Piette's views, stated modestly enough at the conference, became increasingly fervent as the years passed and as more of the curious "cut-out" carved horse heads came to light. The climax came in 1893, when an engraved bone piece was discovered in the cave of St. Michel d'Arudy, situated, like Piette's famous site at Le Mas d'Azil, in the foothills of the Pyrenees. (Photo at left) This spirited carving shows a horse head oddly divided up into panels, with an abstract row of chevrons partly covering the lower cheek. This, for Piette, was incontrovertible evidence for the existence of head collars and the final proof of his domestication theory. His views, however, awoke bitter and at times unreasonable opposition among the leading prehistorians of the day. Even the youthful Abbé Breuil, who considered the problem at length, eventually changed his mind and decided against the reality of the bridles. He examined the entire range of engraved bone silhouettes and supported the idea that the curious lines and panels carved on the horse muzzles represented stylized impressions of their coat markings or muscular structure. Because the weight of contemporary archaeological opinion fell against his theories, Piette's views were largely ignored in the years following his death in 1906.
Reconsidering the problem of the bone horse heads today, it must be admitted that there is a considerable variety in these depictions, whatever their inspiration. Some bear no traces at all of the supposed bridles, while the clarity and detail with which the "cheek pieces" and "nose bands" appear on the other silhouettes vary considerably. One of the most delicate of the engravings was found lying on the surface of a cave floor near Arudy in 1975, only a few hundred meters from the site of the 1893 discovery. This new chance find has shaded lines and panels in exactly the same positions as on the St. Michel muzzle, although they are depicted much more faintly and certainly could pass as indications of the natural horse hair. Because of the peculiar, stiff style in which all the Pyrenean profiles are carved, a question mark will always hang over the exact significance of the patterns on their muzzles.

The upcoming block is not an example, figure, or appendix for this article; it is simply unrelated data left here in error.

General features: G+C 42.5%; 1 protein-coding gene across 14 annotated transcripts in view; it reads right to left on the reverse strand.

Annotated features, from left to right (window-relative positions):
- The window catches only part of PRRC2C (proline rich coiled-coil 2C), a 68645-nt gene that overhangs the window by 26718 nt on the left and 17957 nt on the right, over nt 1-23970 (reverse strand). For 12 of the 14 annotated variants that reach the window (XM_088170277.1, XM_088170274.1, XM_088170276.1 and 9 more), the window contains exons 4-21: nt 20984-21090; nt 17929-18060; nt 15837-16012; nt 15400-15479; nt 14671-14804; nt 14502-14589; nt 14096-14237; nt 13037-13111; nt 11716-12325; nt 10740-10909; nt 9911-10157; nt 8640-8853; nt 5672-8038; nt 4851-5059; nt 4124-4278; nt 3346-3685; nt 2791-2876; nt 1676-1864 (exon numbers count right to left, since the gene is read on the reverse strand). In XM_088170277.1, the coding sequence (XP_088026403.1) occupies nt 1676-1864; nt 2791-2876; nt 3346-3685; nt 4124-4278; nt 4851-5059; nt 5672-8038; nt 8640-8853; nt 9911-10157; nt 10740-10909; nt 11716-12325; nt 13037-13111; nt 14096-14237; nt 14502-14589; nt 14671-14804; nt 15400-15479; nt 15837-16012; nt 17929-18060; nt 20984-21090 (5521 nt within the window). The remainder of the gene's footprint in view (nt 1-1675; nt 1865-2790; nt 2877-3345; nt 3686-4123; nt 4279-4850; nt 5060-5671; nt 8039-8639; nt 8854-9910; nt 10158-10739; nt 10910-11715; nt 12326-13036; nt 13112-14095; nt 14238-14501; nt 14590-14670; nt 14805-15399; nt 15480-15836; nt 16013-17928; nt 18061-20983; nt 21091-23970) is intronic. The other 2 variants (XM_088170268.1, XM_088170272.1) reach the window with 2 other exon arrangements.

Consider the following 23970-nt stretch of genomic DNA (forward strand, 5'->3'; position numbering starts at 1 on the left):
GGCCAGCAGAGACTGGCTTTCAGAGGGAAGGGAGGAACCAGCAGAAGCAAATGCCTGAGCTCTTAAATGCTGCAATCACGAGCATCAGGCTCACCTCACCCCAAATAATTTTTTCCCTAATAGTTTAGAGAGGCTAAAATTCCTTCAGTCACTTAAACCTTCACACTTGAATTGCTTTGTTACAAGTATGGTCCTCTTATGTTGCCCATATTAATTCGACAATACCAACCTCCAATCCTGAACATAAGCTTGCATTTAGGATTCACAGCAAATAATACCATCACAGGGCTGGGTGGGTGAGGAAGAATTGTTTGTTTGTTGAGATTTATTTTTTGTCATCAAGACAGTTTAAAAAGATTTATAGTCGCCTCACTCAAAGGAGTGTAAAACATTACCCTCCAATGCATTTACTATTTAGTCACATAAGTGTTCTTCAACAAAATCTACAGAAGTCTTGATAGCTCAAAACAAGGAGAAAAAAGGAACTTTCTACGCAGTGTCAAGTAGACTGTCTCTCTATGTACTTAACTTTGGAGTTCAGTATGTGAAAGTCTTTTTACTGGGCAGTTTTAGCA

All the images on the right come from Le Mas d'Azil except Lortet at the top and the 1975 discovery at Espalungue, Arudy at the bottom.
Carving from La Madeleine in the Dordogne that probably served as the weighted end of a spear thrower. Note the peculiar bridle pattern on the muzzle. This is a good argument against similar patterns on horses being representations of halters.
All photos and text above come from the excellent book 'Secrets of the Ice Age' (1980) by Evan Hadingham.
Pazyryk - Пазарык
A Pazyryk horseman, circa 300 BC.
The Pazyryk (Russian: Пазарык) is the name of an ancient nomadic people who lived in the Altai Mountains lying in Siberian Russia south of the modern city of Novosibirsk, near the borders of China, Kazakhstan and Mongolia. In this part of the Ukok Plateau, many ancient Bronze Age barrow-like tomb mounds of larch logs covered over by large cairns of boulders and stones have been found. These spectacular burials of the Pazyryk culture closely resemble those of the Scythian people to the west. The term kurgan, a word of Turkic origin, is generally used to describe such log-barrow burials. This archaeological site on the Ukok Plateau is included in the Golden Mountains of Altai UNESCO World Heritage Site.
The Pazyryks were horse-riding pastoral nomads of the steppe and some may have accumulated great wealth through horse-trading with merchants in Persia, India and China.
Photo and text: http://en.wikipedia.org/wiki/Pazyryk
Text below from: http://www.everyculture.com/Russia-Eurasia-China/Altaians-Orientation.html
Altaian is the general name for a group of Turkic peoples living in the region of the Altai Mountains of southern Siberia in the Altai Republic.